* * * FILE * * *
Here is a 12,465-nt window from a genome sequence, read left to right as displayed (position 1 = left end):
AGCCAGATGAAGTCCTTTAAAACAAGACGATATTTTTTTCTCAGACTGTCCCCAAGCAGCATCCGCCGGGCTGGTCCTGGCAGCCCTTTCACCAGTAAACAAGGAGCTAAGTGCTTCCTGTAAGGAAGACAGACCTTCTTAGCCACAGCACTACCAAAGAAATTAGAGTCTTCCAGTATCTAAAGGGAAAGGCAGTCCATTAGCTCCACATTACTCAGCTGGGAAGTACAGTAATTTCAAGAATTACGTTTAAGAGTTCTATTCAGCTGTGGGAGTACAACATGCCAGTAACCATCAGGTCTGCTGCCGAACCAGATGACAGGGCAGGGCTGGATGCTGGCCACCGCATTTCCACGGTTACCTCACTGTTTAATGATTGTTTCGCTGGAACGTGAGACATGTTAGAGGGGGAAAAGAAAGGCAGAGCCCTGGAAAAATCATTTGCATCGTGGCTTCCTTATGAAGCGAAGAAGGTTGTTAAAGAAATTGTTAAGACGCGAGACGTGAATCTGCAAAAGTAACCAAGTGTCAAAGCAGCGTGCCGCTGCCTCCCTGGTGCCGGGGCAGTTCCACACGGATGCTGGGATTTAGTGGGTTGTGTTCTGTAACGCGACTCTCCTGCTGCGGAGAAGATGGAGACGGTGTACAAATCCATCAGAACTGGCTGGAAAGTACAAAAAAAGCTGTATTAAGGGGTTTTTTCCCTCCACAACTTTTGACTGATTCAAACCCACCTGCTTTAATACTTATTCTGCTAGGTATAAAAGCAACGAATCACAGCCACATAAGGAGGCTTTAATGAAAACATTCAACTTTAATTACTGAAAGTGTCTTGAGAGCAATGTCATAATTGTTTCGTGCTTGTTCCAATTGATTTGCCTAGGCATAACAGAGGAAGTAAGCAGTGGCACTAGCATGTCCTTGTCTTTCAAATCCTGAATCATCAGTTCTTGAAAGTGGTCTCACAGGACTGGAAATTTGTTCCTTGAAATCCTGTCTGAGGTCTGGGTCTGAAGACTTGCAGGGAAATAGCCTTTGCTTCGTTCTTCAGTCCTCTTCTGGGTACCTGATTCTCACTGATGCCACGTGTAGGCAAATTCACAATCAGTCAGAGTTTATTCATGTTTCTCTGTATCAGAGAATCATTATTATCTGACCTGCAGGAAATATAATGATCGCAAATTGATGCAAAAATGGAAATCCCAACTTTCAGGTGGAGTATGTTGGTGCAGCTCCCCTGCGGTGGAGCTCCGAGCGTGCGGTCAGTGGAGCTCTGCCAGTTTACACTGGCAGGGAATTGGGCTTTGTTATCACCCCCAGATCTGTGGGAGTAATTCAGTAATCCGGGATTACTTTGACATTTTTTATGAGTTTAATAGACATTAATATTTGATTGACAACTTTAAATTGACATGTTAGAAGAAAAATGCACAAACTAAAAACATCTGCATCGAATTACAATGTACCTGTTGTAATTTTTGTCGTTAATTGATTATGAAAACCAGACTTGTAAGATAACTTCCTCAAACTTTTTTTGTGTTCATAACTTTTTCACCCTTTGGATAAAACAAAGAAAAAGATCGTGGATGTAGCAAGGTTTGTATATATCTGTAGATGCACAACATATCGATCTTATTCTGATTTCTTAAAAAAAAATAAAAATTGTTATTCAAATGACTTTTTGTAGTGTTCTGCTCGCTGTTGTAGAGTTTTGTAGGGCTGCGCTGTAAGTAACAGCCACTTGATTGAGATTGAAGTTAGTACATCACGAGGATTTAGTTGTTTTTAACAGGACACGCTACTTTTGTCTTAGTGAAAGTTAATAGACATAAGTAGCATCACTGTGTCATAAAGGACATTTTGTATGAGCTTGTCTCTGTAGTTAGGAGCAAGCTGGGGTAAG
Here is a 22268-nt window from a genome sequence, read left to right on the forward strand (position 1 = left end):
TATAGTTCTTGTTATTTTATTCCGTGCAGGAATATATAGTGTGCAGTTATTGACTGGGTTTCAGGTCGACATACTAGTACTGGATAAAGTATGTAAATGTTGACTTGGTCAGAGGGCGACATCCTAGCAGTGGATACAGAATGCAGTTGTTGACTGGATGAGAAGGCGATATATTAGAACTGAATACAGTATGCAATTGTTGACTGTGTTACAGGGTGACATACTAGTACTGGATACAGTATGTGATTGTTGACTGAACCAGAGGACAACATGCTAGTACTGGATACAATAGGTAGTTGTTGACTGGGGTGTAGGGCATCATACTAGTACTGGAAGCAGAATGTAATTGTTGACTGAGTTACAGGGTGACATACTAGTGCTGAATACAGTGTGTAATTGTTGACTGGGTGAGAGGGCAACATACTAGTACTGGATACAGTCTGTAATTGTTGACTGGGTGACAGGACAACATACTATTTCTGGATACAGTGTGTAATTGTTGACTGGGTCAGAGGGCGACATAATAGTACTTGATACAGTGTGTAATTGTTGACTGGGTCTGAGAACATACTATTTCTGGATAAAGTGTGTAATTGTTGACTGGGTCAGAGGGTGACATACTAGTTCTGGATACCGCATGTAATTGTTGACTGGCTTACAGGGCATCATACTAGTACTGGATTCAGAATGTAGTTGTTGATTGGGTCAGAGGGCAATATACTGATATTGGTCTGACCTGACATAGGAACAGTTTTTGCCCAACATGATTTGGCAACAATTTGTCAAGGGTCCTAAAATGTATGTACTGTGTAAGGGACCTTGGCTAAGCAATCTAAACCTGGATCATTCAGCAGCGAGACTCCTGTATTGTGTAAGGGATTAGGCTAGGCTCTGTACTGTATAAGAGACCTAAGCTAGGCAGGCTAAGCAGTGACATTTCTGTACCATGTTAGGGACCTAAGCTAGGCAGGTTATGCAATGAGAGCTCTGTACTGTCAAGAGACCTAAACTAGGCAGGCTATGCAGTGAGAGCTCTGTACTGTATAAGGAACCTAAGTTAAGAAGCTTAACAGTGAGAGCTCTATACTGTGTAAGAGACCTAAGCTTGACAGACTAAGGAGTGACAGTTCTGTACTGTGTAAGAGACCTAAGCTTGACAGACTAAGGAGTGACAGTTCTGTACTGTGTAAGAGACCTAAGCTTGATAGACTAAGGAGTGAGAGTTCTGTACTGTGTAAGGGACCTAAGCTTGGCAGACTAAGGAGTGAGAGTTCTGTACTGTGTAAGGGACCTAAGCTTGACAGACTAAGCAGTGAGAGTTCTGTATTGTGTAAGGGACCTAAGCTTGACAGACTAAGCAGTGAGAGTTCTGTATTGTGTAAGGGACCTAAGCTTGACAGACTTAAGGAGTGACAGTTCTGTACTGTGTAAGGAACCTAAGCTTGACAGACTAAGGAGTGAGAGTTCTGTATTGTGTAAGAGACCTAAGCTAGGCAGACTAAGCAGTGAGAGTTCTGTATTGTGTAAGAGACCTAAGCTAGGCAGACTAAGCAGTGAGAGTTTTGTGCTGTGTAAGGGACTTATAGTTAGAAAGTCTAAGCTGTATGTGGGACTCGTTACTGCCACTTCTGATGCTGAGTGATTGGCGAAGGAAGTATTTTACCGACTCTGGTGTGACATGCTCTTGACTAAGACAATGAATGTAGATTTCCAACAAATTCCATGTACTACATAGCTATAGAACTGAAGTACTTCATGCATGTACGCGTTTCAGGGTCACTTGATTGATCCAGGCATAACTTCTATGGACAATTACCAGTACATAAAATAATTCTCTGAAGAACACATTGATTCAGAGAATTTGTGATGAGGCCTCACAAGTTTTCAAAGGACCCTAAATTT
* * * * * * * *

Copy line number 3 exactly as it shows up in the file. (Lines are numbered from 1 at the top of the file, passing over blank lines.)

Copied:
Here is a 22268-nt window from a genome sequence, read left to right on the forward strand (position 1 = left end):